The composition is formulated as in Example I except that the ammonium hydroxide is replaced by 19.14 parts by weight of monoisopropanolamine.

The compositions are packaged and the package is pressurized as described in Example I. Actuation of the valve means results in the mixing of portions of the two compositions to yield a hair dye which is dispensed at room temperature in a form ideally suited for hair dyeing purposes.

EXAMPLE IV

The following compositions are utilized to prepare a package of the form illustrated in U.S. Pat. No. 2,973,883:

A. Hydrogen Peroxide Composition

The composition is formulated as in Example II.

B. Oxidation Hair Dye Composition (light auburn shade)

The composition is formulated as in Example II except that the ammonium hydroxide is replaced by 22.0 parts by weight of monoisopropanolamine.

The compositions are packaged and the package is pressurized as described in Example I. Actuation of the valve means results in the mixing of portions of the two compositions to yield a hair dye which is dispensed in a warmed state in a form ideally suited for hair dyeing purposes.

EXAMPLE V

The following compositions are utilized to prepare a package of the form illustrated in U.S. Pat. No. 2,973,883 for the purpose of dispensing a hair dye in a warmed state of the shampoo-in type.

______________________________________A.  Hydrogen Peroxide Composition                    Parts by Weight    Polyoxyethylene (2) stearyl    cetyl ether          2.00    Cetyl Alcohol        3.00    Acetophenetidin      0.04    Ethylenediamine tetra-Acetate    tetra sodium         0.10    Polyoxyethylene (20) Stearyl    Alcohol ether        1.50    Sodium lauryl ether sulfate    (27%)                10.00    H2 O2  (30%)                    33.00    10% solution of H3 PO4 (85%)                    0.57        ml    Water, deionized q.s.                    100.00______________________________________B.  Oxidation Hair Dye Composition1.    Ammonium Laurate Stock Lauric Acid        35.0 Isopropanol (99%)  14.7 Sodium Hydrosulfite                    0.25 Ethylenediamine tetra- acetate tetra sodium                    0.25 Conc. Aqueous Ammonia (22%)                    12.8 Water, deionized q.s.                    100.02.    Shampoo Base Ammonium Laurate Stock (from 1 above)     18.0 Substituted oxazoline                    3.0 Dicoco-dimethyl ammonium chloride           0.5 N-lauryl myristyl beta amino propionic acid     0.5 Lauroyl amide      5.0 Triethanolamine sulfonate                    8.0 Triethanolamine salt of coconut oil fatty acids                    9.0 Sodium lauryl sulfate (30%)                    9.0 Oleic acid derivative of laurocyclo imidinium -1- ethoxyethionic acid -2- ethionic acid, di-sodium salt               5.0 Acetylated polyoxyethylene deriv. of lanolin  1.0 Propylene Glycol   2.0 Sodium Thiosulfate 4.0 Sodium Molybdate   0.02 Glycerine (99%)    4.0 KCl                0.4 Water, deionized q.s.                    100.0adjust pH to 10.3 with 28% Aqueous ammonia.3.    Final Composition Hot Shampoo Base (from 2 above)             100.0 p-Phenylene diamine                    0.072 p-Nitro-o-phenylene diamine                    0.032 o-Aminophenol (iron reduced)                    0.032 Pyrogallol         0.24 Resorcinol         0.20 o-Nitro-p-phenylene diamine                    0.48 o-Nitro-p-aminophenol                    0.16 p-Aminophenol      0.32______________________________________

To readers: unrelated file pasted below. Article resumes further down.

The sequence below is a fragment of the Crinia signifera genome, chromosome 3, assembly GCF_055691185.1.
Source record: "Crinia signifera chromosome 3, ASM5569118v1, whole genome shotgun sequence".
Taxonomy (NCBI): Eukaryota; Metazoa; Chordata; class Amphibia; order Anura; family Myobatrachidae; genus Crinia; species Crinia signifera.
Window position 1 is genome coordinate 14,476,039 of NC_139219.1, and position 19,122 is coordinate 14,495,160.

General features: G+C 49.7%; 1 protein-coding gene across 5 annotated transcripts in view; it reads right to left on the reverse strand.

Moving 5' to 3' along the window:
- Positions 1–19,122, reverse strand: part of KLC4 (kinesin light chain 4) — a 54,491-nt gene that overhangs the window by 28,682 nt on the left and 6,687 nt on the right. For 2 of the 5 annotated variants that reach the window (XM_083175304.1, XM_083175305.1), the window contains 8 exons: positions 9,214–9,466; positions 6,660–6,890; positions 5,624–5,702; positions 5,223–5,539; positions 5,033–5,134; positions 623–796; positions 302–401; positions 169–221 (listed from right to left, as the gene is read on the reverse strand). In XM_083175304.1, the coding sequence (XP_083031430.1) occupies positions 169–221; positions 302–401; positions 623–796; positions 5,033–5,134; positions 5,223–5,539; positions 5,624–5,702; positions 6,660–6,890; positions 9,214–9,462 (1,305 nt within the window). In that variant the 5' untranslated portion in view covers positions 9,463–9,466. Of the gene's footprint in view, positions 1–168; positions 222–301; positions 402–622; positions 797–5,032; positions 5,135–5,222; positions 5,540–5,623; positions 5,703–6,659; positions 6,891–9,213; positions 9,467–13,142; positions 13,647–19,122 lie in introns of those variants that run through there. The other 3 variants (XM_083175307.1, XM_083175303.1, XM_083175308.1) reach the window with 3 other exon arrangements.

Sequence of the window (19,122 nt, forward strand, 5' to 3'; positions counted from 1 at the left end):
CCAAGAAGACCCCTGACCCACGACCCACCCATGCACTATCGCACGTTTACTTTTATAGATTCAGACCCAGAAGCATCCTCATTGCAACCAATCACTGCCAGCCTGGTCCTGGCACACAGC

Fill 92 parts by weight of Composition A into a pressure-tight container. Fill a collapsible container having a diameter smaller than the opening in the pressure-tight container with 100 parts by weight of Composition B. Insert collapsible container and affix valve means to communicate indidivually with the two compositions, the valve means being constructed such that actuation causes flow of Compositions A and B in the relative proportions of 1:1. Pressurize container with 8 parts by weight of a mixture of 50% dichlorodifluoromethane and 50% 1,2-dichloro-1,1,2,2-tetrafluoroethane. Actuation of the valve means results in the mixing of portions of the two compositions to yield a hair dye which is dispensed in a warmed state in a form ideally suited for hair dyeing purposes.

The following Example is illustrative of the use of a propellant system modified by the presence of pentane to impart delayed foaming of a hair dye composition after application to the hair.

EXAMPLE VI

The following compositions are utilized to prepare a package of the form illustrated in U.S. Pat. No. 2,973,883 for the purpose of dispensing a hair dye.